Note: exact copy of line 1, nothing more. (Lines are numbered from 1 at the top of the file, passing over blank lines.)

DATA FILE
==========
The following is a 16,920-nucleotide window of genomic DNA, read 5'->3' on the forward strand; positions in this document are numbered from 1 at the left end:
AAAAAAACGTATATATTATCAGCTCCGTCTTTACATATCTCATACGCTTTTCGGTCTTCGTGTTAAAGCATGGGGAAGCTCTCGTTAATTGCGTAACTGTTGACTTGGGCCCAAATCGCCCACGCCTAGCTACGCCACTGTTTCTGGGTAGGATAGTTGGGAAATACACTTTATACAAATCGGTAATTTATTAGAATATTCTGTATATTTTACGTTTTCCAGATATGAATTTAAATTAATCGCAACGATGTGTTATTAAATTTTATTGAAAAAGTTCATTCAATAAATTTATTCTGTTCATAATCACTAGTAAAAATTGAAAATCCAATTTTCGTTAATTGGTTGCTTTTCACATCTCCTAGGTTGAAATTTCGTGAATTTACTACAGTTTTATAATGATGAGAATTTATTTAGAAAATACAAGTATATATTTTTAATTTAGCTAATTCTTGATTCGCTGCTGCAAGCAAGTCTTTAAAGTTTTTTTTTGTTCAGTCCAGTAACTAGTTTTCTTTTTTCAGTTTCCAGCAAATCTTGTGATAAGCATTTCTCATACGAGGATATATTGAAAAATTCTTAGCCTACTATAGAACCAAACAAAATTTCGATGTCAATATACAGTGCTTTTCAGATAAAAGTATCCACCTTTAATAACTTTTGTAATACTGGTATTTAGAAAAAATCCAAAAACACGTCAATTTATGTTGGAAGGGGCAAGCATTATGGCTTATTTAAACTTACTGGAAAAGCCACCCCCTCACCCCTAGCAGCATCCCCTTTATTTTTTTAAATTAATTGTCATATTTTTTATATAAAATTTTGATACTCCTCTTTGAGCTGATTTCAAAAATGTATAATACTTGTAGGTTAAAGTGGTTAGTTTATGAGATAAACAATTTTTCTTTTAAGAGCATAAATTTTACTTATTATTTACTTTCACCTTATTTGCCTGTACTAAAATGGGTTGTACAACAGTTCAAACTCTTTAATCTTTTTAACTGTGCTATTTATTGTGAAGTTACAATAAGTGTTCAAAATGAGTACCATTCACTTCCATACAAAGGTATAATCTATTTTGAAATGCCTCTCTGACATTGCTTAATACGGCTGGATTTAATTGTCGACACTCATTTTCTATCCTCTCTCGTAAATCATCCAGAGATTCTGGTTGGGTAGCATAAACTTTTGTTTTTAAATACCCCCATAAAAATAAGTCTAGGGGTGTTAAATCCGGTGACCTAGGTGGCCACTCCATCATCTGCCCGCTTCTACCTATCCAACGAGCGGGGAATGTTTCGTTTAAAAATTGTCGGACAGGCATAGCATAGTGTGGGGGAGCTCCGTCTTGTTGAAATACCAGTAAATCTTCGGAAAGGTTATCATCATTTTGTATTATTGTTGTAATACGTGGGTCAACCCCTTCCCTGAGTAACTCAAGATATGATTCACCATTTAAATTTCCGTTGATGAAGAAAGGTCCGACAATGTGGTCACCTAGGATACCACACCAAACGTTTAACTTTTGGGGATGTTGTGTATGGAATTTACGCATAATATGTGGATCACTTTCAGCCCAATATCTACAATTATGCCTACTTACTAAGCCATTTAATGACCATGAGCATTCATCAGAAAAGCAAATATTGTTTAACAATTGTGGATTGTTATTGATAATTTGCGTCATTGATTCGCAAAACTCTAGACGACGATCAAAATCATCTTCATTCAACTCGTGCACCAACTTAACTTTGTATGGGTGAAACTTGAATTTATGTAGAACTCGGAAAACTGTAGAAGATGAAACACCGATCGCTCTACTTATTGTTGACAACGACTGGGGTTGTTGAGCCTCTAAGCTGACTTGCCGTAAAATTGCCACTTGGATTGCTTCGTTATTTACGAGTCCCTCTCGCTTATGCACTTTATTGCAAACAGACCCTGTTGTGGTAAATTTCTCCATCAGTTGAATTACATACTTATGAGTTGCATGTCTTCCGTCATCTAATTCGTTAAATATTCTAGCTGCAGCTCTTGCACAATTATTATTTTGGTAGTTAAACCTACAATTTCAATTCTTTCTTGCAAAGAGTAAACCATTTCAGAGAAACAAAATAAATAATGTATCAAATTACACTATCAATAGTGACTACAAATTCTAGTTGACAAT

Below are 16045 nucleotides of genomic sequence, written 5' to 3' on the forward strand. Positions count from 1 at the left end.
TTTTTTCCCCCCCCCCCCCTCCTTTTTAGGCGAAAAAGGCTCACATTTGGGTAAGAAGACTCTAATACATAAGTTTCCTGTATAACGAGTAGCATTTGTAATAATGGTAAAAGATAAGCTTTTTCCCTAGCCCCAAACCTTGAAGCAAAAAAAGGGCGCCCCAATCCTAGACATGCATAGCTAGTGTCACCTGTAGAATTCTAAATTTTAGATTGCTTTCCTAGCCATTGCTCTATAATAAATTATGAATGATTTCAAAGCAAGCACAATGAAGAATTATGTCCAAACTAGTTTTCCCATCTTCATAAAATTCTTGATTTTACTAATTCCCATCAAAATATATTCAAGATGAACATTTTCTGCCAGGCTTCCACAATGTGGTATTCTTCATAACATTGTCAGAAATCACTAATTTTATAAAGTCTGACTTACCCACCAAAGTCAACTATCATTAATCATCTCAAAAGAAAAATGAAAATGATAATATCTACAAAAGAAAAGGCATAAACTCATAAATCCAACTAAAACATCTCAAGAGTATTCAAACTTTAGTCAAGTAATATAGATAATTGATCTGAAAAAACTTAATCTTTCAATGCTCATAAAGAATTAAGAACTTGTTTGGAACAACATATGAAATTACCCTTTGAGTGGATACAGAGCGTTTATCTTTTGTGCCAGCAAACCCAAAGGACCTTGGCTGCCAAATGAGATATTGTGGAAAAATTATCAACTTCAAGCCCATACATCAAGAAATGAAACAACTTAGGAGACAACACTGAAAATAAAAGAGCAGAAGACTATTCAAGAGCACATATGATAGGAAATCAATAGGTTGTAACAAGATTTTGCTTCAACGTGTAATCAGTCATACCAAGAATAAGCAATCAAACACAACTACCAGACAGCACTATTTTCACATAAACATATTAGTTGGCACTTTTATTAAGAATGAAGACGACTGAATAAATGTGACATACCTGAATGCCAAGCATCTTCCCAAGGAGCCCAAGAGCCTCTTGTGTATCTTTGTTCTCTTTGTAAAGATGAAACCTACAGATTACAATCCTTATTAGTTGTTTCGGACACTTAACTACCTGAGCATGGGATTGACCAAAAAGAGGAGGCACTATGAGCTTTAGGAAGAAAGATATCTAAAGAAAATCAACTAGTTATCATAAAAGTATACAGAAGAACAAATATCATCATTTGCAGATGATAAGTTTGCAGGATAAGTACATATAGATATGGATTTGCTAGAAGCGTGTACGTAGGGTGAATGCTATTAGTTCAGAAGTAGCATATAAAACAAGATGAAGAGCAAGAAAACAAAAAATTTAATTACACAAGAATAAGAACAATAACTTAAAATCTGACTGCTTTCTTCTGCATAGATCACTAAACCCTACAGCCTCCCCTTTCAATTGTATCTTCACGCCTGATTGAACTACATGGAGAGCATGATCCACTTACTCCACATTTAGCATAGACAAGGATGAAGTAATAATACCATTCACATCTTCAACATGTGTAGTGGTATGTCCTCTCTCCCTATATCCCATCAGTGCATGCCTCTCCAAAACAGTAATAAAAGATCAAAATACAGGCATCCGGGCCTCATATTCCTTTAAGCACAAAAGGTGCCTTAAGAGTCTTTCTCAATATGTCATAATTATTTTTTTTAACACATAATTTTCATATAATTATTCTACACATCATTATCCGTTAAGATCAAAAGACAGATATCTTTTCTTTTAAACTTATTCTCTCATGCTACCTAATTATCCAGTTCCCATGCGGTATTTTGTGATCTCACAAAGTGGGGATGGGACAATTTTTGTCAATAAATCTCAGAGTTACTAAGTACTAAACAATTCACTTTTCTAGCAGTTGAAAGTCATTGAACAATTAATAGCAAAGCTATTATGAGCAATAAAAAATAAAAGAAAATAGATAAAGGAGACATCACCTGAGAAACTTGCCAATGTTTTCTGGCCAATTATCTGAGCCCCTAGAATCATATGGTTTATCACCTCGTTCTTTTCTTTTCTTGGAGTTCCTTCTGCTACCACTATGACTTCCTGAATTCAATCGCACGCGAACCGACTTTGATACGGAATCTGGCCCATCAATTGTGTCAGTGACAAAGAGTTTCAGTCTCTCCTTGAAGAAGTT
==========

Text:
The following is a 16,920-nucleotide window of genomic DNA, read 5'->3' on the forward strand; positions in this document are numbered from 1 at the left end: